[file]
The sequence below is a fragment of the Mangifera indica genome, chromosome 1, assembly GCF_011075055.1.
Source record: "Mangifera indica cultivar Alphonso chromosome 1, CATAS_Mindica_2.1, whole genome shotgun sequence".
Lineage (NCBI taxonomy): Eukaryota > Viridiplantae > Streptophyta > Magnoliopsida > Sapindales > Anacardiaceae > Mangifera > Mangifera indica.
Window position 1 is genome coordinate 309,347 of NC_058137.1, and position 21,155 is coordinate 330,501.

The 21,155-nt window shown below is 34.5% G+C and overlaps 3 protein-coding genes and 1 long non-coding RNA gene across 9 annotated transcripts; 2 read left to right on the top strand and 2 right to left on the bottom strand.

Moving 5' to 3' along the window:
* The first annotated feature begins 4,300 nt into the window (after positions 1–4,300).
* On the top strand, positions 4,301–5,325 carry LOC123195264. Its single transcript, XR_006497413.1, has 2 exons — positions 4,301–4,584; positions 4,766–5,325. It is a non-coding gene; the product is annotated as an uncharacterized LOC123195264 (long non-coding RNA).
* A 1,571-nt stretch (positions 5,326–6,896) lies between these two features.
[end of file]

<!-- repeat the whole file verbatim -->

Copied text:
The sequence below is a fragment of the Mangifera indica genome, chromosome 1, assembly GCF_011075055.1.
Source record: "Mangifera indica cultivar Alphonso chromosome 1, CATAS_Mindica_2.1, whole genome shotgun sequence".
Lineage (NCBI taxonomy): Eukaryota > Viridiplantae > Streptophyta > Magnoliopsida > Sapindales > Anacardiaceae > Mangifera > Mangifera indica.
Window position 1 is genome coordinate 309,347 of NC_058137.1, and position 21,155 is coordinate 330,501.

The 21,155-nt window shown below is 34.5% G+C and overlaps 3 protein-coding genes and 1 long non-coding RNA gene across 9 annotated transcripts; 2 read left to right on the top strand and 2 right to left on the bottom strand.

Moving 5' to 3' along the window:
* The first annotated feature begins 4,300 nt into the window (after positions 1–4,300).
* On the top strand, positions 4,301–5,325 carry LOC123195264. Its single transcript, XR_006497413.1, has 2 exons — positions 4,301–4,584; positions 4,766–5,325. It is a non-coding gene; the product is annotated as an uncharacterized LOC123195264 (long non-coding RNA).
* A 1,571-nt stretch (positions 5,326–6,896) lies between these two features.